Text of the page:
Document Detail


Esophageal motility disorders in HIV patients.
MedLine Citation:
PMID:  12772797     Owner:  NLM     Status:  MEDLINE    
Abstract/OtherAbstract:
Opportunistic esophageal infections (Candida, cytomegalovirus, herpes simplex virus) and idiophatic esophageal ulcerations are commonly found in HIV patients. However, motility disorders of the esophagus have seldom been investigated in this population. The aim of this prospective study was to determine the presence of motility disorders in HIV patients with esophageal symptoms (with or without associated lesions detected by endoscopy) and in HIV patients without esophageal symptoms and normal esophagoscopy. Eigthteen consecutive HIV patients (10 male, 8 female, ages 20-44 years, mean age 33.5; 8 HIV positive and 10 AIDS) were studied prospectively. Nine patients complained of esophageal symptoms, e.g, dysphagia/odynophagia (group 1) and 9 had symptoms not related to esophageal disease, such as diarrhea, abdominal pain, or gastrointestinal bleeding (group 2). All patients underwent upper endoscopy; mucosal biopsies were taken when macroscopic esophageal lesions were identified or when the patients were symptomatic even if the esophageal mucosa was normal. Esophageal manometry was performed in the 18 patients, using a 4-channel water-perfused system according to a standardized technique. Sixteen of the 18 patients (88.8%) had baseline manometric abnormalities. In group 1, 8/9 patients had esophageal motility disorders: nutcrackeresophagus in 1, hypertensive lower esophageal sphincter (LES) with incomplete relaxation in 2, nonspecific esophageal motility disorders (NEMD) in 3, diffuse esophageal spasm in 1, esophageal hypocontraction with low LES pressure in 1. Six of these 9 patients had lesions detected by endoscopy: CMV ulcers in 2, idiopathic ulcers in 1, candidiasis in 1, idiopathic ulcer + candidiasis in 1, nonspecific esophagitis in 1; and 3/9 had normal endoscopy and normal esophageal biopsies. In group 2, 8/9 patients had abnormal motility: hypertensive LES with incomplete relaxation in 1, nutcracker esophagus in 2, esophageal hypocontraction in 3, and NEMD in 2. All these patients had a normal esophageal mucosa at endoscopy. In conclusion, our findings suggest that HIV patients have esophageal motility disorders independent of esophageal symptoms and/or the presence of mucosal esophageal lesions.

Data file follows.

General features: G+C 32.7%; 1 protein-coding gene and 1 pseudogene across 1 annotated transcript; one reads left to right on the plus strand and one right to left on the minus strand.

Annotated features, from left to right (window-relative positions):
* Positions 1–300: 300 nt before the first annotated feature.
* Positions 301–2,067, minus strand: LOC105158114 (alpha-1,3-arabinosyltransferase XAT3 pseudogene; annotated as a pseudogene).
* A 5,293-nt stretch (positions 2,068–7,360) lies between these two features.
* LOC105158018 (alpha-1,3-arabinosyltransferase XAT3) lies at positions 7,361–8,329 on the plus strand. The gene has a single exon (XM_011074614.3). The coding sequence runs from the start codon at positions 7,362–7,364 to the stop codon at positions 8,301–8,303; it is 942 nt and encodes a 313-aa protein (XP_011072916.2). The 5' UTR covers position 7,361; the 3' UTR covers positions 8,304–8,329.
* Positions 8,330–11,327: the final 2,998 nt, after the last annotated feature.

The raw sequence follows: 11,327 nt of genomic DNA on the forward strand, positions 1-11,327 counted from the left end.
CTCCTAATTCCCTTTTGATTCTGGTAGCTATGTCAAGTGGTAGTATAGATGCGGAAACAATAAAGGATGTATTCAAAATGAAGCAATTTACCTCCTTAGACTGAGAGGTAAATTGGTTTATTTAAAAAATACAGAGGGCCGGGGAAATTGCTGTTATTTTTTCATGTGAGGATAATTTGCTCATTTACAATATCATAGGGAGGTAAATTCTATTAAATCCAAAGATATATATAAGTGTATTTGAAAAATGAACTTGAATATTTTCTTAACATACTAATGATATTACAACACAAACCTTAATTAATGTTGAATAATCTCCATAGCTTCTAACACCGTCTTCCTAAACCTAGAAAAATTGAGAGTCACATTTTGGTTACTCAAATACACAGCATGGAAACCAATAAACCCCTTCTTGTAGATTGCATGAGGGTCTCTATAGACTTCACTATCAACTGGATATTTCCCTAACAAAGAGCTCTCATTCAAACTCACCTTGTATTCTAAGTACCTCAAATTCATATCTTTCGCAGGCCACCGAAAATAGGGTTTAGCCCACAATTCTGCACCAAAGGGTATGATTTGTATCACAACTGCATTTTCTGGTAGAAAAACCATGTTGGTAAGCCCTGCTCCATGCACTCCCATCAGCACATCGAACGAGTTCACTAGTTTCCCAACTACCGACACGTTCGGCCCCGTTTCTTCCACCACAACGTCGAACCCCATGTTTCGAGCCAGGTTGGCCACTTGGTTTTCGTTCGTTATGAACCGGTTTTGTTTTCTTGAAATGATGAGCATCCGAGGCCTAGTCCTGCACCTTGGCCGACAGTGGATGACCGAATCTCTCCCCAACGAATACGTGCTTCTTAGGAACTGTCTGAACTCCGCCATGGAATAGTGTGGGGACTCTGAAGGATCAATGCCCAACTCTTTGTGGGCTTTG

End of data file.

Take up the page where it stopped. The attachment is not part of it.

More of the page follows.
Authors:
Alberto E Zalar; Martín A Olmos; Eduardo L Piskorz; Fernando L Magnanini
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Publication Detail:
Type:  Comparative Study; Journal Article    
Journal Detail:
Title:  Digestive diseases and sciences     Volume:  48     ISSN:  0163-2116     ISO Abbreviation:  Dig. Dis. Sci.     Publication Date:  2003 May 
Date Detail:
Created Date:  2003-05-29     Completed Date:  2003-06-11     Revised Date:  2006-11-15    
Medline Journal Info:
Nlm Unique ID:  7902782     Medline TA:  Dig Dis Sci     Country:  United States    
Other Details:
Languages:  eng     Pagination:  962-7     Citation Subset:  AIM; IM    
Affiliation:
División de Gastroenterologia, Hospital Juan A. Fernández, Buenos Aires, Argentina.
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MeSH Terms
Descriptor/Qualifier:
Acquired Immunodeficiency Syndrome / diagnosis,  epidemiology
Adult
Comorbidity
Esophageal Motility Disorders / diagnosis,  epidemiology*
Esophagoscopy
Female
Follow-Up Studies
HIV Infections / diagnosis,  epidemiology*
Humans
Incidence
Male
Manometry / methods
Prospective Studies
Risk Factors
Sampling Studies
Severity of Illness Index
Sex Distribution

From MEDLINE®/PubMed®, a database of the U.S. National Library of Medicine


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